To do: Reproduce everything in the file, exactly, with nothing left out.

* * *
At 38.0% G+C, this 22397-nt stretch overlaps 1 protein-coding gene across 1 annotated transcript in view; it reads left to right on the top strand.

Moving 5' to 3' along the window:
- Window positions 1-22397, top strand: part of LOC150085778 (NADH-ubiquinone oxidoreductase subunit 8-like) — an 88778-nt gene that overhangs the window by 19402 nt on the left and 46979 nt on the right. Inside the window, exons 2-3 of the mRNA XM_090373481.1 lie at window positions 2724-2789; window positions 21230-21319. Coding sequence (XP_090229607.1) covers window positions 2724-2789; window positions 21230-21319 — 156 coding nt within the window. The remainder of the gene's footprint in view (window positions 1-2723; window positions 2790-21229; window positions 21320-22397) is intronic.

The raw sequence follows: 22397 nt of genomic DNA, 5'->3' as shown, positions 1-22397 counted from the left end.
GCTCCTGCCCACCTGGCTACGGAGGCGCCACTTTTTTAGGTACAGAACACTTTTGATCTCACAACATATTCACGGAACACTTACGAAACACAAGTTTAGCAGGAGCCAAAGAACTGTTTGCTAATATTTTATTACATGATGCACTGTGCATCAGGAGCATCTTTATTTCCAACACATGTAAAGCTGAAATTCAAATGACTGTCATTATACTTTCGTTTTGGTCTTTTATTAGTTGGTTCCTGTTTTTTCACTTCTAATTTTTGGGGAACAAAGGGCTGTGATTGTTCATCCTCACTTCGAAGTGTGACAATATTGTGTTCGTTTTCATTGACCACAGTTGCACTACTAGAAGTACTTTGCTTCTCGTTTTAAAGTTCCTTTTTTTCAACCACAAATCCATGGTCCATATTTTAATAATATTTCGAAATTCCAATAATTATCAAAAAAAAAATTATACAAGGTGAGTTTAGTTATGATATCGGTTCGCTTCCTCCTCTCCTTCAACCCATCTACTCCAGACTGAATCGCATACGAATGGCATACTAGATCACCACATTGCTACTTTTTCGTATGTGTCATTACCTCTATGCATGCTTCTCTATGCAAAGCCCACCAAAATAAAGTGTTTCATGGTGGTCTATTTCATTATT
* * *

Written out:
At 38.0% G+C, this 22397-nt stretch overlaps 1 protein-coding gene across 1 annotated transcript in view; it reads left to right on the top strand.

Moving 5' to 3' along the window:
- Window positions 1-22397, top strand: part of LOC150085778 (NADH-ubiquinone oxidoreductase subunit 8-like) — an 88778-nt gene that overhangs the window by 19402 nt on the left and 46979 nt on the right. Inside the window, exons 2-3 of the mRNA XM_090373481.1 lie at window positions 2724-2789; window positions 21230-21319. Coding sequence (XP_090229607.1) covers window positions 2724-2789; window positions 21230-21319 — 156 coding nt within the window. The remainder of the gene's footprint in view (window positions 1-2723; window positions 2790-21229; window positions 21320-22397) is intronic.

The raw sequence follows: 22397 nt of genomic DNA, 5'->3' as shown, positions 1-22397 counted from the left end.
GCTCCTGCCCACCTGGCTACGGAGGCGCCACTTTTTTAGGTACAGAACACTTTTGATCTCACAACATATTCACGGAACACTTACGAAACACAAGTTTAGCAGGAGCCAAAGAACTGTTTGCTAATATTTTATTACATGATGCACTGTGCATCAGGAGCATCTTTATTTCCAACACATGTAAAGCTGAAATTCAAATGACTGTCATTATACTTTCGTTTTGGTCTTTTATTAGTTGGTTCCTGTTTTTTCACTTCTAATTTTTGGGGAACAAAGGGCTGTGATTGTTCATCCTCACTTCGAAGTGTGACAATATTGTGTTCGTTTTCATTGACCACAGTTGCACTACTAGAAGTACTTTGCTTCTCGTTTTAAAGTTCCTTTTTTTCAACCACAAATCCATGGTCCATATTTTAATAATATTTCGAAATTCCAATAATTATCAAAAAAAAAATTATACAAGGTGAGTTTAGTTATGATATCGGTTCGCTTCCTCCTCTCCTTCAACCCATCTACTCCAGACTGAATCGCATACGAATGGCATACTAGATCACCACATTGCTACTTTTTCGTATGTGTCATTACCTCTATGCATGCTTCTCTATGCAAAGCCCACCAAAATAAAGTGTTTCATGGTGGTCTATTTCATTATT